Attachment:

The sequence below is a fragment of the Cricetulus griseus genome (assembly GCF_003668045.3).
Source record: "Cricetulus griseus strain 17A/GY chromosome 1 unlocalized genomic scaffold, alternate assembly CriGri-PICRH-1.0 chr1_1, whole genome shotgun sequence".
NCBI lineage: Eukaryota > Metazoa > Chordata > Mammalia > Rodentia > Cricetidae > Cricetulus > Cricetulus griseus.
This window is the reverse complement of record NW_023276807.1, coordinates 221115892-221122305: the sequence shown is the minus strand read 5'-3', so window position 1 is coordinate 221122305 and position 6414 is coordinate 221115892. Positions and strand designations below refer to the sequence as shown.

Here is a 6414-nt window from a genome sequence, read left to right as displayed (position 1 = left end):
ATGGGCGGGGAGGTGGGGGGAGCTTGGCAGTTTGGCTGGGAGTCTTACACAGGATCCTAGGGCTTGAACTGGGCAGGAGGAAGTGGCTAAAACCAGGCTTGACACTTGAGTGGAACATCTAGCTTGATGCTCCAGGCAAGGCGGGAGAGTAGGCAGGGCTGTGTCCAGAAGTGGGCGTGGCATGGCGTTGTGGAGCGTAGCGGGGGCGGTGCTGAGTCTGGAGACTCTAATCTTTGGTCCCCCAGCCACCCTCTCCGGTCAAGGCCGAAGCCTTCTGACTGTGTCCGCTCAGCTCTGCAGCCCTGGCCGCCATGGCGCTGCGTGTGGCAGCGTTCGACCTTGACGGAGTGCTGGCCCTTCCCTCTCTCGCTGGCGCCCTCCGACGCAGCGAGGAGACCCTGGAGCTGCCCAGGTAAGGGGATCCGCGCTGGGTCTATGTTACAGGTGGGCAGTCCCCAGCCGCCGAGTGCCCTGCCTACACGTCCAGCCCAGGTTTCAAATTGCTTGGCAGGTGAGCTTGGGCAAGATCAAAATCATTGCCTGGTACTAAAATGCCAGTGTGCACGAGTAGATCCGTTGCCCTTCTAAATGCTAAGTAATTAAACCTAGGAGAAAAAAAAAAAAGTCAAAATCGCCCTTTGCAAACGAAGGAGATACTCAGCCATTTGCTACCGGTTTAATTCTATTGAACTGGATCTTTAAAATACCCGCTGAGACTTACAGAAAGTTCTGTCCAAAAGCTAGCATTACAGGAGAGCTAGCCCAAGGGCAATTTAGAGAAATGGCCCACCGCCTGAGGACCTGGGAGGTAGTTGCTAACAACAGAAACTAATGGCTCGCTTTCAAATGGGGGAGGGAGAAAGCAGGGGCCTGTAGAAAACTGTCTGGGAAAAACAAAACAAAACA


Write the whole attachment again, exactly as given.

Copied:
The sequence below is a fragment of the Cricetulus griseus genome (assembly GCF_003668045.3).
Source record: "Cricetulus griseus strain 17A/GY chromosome 1 unlocalized genomic scaffold, alternate assembly CriGri-PICRH-1.0 chr1_1, whole genome shotgun sequence".
NCBI lineage: Eukaryota > Metazoa > Chordata > Mammalia > Rodentia > Cricetidae > Cricetulus > Cricetulus griseus.
This window is the reverse complement of record NW_023276807.1, coordinates 221115892-221122305: the sequence shown is the minus strand read 5'-3', so window position 1 is coordinate 221122305 and position 6414 is coordinate 221115892. Positions and strand designations below refer to the sequence as shown.

Here is a 6414-nt window from a genome sequence, read left to right as displayed (position 1 = left end):
ATGGGCGGGGAGGTGGGGGGAGCTTGGCAGTTTGGCTGGGAGTCTTACACAGGATCCTAGGGCTTGAACTGGGCAGGAGGAAGTGGCTAAAACCAGGCTTGACACTTGAGTGGAACATCTAGCTTGATGCTCCAGGCAAGGCGGGAGAGTAGGCAGGGCTGTGTCCAGAAGTGGGCGTGGCATGGCGTTGTGGAGCGTAGCGGGGGCGGTGCTGAGTCTGGAGACTCTAATCTTTGGTCCCCCAGCCACCCTCTCCGGTCAAGGCCGAAGCCTTCTGACTGTGTCCGCTCAGCTCTGCAGCCCTGGCCGCCATGGCGCTGCGTGTGGCAGCGTTCGACCTTGACGGAGTGCTGGCCCTTCCCTCTCTCGCTGGCGCCCTCCGACGCAGCGAGGAGACCCTGGAGCTGCCCAGGTAAGGGGATCCGCGCTGGGTCTATGTTACAGGTGGGCAGTCCCCAGCCGCCGAGTGCCCTGCCTACACGTCCAGCCCAGGTTTCAAATTGCTTGGCAGGTGAGCTTGGGCAAGATCAAAATCATTGCCTGGTACTAAAATGCCAGTGTGCACGAGTAGATCCGTTGCCCTTCTAAATGCTAAGTAATTAAACCTAGGAGAAAAAAAAAAAAGTCAAAATCGCCCTTTGCAAACGAAGGAGATACTCAGCCATTTGCTACCGGTTTAATTCTATTGAACTGGATCTTTAAAATACCCGCTGAGACTTACAGAAAGTTCTGTCCAAAAGCTAGCATTACAGGAGAGCTAGCCCAAGGGCAATTTAGAGAAATGGCCCACCGCCTGAGGACCTGGGAGGTAGTTGCTAACAACAGAAACTAATGGCTCGCTTTCAAATGGGGGAGGGAGAAAGCAGGGGCCTGTAGAAAACTGTCTGGGAAAAACAAAACAAAACA